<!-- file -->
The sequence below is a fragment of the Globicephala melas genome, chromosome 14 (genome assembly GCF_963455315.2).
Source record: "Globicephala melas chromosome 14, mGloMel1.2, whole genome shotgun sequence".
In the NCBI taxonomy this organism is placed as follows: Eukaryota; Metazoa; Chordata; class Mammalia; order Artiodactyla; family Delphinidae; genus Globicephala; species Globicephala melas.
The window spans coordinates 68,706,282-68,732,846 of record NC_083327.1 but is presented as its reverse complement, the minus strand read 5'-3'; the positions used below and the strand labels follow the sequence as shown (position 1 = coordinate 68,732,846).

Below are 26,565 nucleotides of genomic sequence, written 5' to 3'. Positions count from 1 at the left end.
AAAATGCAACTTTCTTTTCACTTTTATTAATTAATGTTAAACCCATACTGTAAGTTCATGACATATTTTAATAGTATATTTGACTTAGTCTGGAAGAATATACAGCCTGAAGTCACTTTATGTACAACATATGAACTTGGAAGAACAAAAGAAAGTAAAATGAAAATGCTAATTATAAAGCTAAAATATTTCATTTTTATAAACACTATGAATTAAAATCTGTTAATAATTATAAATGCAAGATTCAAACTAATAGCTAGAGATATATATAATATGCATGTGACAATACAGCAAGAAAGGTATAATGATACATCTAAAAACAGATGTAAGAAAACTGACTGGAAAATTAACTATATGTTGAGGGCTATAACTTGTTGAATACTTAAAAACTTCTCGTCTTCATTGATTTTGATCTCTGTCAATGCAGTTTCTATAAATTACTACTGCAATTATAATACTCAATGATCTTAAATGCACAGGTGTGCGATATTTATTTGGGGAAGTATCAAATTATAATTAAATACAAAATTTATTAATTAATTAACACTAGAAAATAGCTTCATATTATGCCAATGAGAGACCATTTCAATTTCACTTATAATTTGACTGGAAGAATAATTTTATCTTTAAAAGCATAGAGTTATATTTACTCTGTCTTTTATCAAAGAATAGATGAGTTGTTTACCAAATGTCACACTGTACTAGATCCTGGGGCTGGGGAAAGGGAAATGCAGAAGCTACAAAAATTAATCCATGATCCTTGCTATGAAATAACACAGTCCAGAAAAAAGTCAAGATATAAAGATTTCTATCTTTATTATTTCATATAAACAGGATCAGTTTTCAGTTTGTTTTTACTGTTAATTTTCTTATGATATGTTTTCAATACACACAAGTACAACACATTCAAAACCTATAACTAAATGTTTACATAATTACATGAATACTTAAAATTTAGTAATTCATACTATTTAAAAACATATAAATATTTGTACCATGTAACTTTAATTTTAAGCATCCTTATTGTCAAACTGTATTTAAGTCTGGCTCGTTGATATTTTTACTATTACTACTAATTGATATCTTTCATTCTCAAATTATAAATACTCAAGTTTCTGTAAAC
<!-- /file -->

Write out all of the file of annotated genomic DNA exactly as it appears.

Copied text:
The sequence below is a fragment of the Globicephala melas genome, chromosome 14 (genome assembly GCF_963455315.2).
Source record: "Globicephala melas chromosome 14, mGloMel1.2, whole genome shotgun sequence".
In the NCBI taxonomy this organism is placed as follows: Eukaryota; Metazoa; Chordata; class Mammalia; order Artiodactyla; family Delphinidae; genus Globicephala; species Globicephala melas.
The window spans coordinates 68,706,282-68,732,846 of record NC_083327.1 but is presented as its reverse complement, the minus strand read 5'-3'; the positions used below and the strand labels follow the sequence as shown (position 1 = coordinate 68,732,846).

Below are 26,565 nucleotides of genomic sequence, written 5' to 3'. Positions count from 1 at the left end.
AAAATGCAACTTTCTTTTCACTTTTATTAATTAATGTTAAACCCATACTGTAAGTTCATGACATATTTTAATAGTATATTTGACTTAGTCTGGAAGAATATACAGCCTGAAGTCACTTTATGTACAACATATGAACTTGGAAGAACAAAAGAAAGTAAAATGAAAATGCTAATTATAAAGCTAAAATATTTCATTTTTATAAACACTATGAATTAAAATCTGTTAATAATTATAAATGCAAGATTCAAACTAATAGCTAGAGATATATATAATATGCATGTGACAATACAGCAAGAAAGGTATAATGATACATCTAAAAACAGATGTAAGAAAACTGACTGGAAAATTAACTATATGTTGAGGGCTATAACTTGTTGAATACTTAAAAACTTCTCGTCTTCATTGATTTTGATCTCTGTCAATGCAGTTTCTATAAATTACTACTGCAATTATAATACTCAATGATCTTAAATGCACAGGTGTGCGATATTTATTTGGGGAAGTATCAAATTATAATTAAATACAAAATTTATTAATTAATTAACACTAGAAAATAGCTTCATATTATGCCAATGAGAGACCATTTCAATTTCACTTATAATTTGACTGGAAGAATAATTTTATCTTTAAAAGCATAGAGTTATATTTACTCTGTCTTTTATCAAAGAATAGATGAGTTGTTTACCAAATGTCACACTGTACTAGATCCTGGGGCTGGGGAAAGGGAAATGCAGAAGCTACAAAAATTAATCCATGATCCTTGCTATGAAATAACACAGTCCAGAAAAAAGTCAAGATATAAAGATTTCTATCTTTATTATTTCATATAAACAGGATCAGTTTTCAGTTTGTTTTTACTGTTAATTTTCTTATGATATGTTTTCAATACACACAAGTACAACACATTCAAAACCTATAACTAAATGTTTACATAATTACATGAATACTTAAAATTTAGTAATTCATACTATTTAAAAACATATAAATATTTGTACCATGTAACTTTAATTTTAAGCATCCTTATTGTCAAACTGTATTTAAGTCTGGCTCGTTGATATTTTTACTATTACTACTAATTGATATCTTTCATTCTCAAATTATAAATACTCAAGTTTCTGTAAAC